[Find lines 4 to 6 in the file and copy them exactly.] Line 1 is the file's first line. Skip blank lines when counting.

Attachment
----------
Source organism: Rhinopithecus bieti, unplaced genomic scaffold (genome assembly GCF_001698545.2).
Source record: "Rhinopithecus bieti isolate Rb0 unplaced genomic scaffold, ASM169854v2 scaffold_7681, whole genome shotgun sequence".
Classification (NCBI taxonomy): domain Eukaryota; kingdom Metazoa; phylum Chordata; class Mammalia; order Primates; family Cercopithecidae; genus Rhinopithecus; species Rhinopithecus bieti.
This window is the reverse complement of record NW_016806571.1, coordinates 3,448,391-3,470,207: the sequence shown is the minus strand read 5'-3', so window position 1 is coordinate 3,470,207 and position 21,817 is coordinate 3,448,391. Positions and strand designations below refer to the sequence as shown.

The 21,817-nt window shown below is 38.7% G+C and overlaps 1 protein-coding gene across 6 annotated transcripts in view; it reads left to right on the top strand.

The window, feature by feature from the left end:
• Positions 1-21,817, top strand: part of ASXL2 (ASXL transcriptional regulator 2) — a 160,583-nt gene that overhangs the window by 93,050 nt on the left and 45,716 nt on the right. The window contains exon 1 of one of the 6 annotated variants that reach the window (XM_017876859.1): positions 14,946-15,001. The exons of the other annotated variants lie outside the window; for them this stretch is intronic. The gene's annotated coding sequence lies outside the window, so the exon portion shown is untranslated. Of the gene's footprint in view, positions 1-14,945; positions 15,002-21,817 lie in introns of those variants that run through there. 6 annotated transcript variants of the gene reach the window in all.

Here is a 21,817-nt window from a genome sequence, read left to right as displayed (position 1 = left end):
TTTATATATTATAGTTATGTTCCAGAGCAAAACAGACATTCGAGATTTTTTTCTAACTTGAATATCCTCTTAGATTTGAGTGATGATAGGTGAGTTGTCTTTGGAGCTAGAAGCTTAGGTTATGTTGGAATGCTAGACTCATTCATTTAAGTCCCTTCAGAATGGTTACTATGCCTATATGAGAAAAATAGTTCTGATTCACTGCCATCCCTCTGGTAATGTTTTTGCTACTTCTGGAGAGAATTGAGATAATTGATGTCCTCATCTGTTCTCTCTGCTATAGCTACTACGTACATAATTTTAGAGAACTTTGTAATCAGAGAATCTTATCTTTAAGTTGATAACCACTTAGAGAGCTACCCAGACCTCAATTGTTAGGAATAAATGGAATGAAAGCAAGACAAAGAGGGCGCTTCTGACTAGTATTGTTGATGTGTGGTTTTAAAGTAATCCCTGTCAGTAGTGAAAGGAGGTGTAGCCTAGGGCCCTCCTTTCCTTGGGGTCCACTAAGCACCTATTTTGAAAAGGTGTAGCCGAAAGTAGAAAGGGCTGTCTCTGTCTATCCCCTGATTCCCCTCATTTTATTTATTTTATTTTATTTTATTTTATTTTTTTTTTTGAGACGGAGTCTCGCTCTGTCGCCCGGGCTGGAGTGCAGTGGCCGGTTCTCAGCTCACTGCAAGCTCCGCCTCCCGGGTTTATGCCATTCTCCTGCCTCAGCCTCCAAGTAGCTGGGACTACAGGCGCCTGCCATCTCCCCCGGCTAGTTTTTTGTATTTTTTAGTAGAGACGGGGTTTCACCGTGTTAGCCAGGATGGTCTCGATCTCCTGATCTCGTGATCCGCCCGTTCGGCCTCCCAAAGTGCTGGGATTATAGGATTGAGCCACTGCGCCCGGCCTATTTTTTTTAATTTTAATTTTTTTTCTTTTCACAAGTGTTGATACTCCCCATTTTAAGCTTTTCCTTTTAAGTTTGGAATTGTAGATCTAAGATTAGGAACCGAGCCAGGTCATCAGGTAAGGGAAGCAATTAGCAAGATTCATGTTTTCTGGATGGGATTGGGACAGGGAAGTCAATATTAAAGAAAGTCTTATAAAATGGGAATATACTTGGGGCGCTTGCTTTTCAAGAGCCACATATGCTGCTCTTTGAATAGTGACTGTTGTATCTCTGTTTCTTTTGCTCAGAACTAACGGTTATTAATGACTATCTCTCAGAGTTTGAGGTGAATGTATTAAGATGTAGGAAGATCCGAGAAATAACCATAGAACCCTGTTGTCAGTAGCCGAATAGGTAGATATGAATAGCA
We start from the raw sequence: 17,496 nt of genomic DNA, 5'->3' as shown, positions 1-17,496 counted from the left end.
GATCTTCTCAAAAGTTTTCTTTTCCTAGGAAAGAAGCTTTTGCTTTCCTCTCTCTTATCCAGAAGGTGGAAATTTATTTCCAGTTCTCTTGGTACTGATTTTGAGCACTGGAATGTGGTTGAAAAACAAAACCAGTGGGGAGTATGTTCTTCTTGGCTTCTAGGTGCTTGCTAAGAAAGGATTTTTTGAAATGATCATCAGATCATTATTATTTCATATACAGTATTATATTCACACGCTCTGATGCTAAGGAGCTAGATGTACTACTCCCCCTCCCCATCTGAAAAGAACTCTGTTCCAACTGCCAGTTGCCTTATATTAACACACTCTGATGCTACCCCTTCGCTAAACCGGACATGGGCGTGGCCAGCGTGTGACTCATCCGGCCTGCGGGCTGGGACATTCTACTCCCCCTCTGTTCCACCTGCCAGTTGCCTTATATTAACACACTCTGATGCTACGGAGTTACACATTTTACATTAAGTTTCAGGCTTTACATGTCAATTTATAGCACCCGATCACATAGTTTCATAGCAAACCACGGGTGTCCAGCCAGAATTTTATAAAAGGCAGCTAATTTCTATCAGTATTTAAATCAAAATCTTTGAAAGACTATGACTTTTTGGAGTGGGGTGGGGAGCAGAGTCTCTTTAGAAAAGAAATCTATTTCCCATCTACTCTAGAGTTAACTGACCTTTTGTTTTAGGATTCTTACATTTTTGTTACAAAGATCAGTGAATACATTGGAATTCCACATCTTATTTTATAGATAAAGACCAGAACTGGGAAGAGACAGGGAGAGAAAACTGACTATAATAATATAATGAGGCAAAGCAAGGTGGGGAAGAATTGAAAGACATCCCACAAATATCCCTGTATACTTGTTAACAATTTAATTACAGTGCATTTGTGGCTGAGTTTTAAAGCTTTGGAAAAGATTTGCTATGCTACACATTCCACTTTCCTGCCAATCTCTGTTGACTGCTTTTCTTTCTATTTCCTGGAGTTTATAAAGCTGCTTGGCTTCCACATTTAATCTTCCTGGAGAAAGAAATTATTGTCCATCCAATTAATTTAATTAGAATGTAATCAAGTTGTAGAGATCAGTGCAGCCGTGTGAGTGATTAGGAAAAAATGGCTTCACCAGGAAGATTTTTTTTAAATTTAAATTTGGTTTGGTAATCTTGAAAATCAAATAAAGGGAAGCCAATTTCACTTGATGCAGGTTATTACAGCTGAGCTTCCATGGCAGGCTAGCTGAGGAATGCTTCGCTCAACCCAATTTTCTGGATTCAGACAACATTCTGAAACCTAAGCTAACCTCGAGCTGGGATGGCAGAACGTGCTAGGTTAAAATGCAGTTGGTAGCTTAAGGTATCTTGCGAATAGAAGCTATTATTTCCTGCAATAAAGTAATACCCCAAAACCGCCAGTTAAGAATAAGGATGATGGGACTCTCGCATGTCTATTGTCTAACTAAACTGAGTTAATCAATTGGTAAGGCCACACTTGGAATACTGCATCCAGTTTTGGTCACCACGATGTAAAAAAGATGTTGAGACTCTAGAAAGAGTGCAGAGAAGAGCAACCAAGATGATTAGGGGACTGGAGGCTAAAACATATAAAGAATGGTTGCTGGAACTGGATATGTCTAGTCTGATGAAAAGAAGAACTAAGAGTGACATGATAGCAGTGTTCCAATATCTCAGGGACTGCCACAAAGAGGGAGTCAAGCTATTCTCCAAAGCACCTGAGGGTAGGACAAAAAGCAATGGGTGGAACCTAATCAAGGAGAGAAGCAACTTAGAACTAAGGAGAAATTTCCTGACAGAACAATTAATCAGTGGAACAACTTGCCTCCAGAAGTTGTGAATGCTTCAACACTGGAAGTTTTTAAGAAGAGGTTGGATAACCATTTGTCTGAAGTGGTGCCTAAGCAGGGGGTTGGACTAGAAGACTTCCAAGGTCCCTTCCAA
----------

This window is the reverse complement of record NW_016806571.1, coordinates 3,448,391-3,470,207: the sequence shown is the minus strand read 5'-3', so window position 1 is coordinate 3,470,207 and position 21,817 is coordinate 3,448,391. Positions and strand designations below refer to the sequence as shown.

The 21,817-nt window shown below is 38.7% G+C and overlaps 1 protein-coding gene across 6 annotated transcripts in view; it reads left to right on the top strand.

The window, feature by feature from the left end: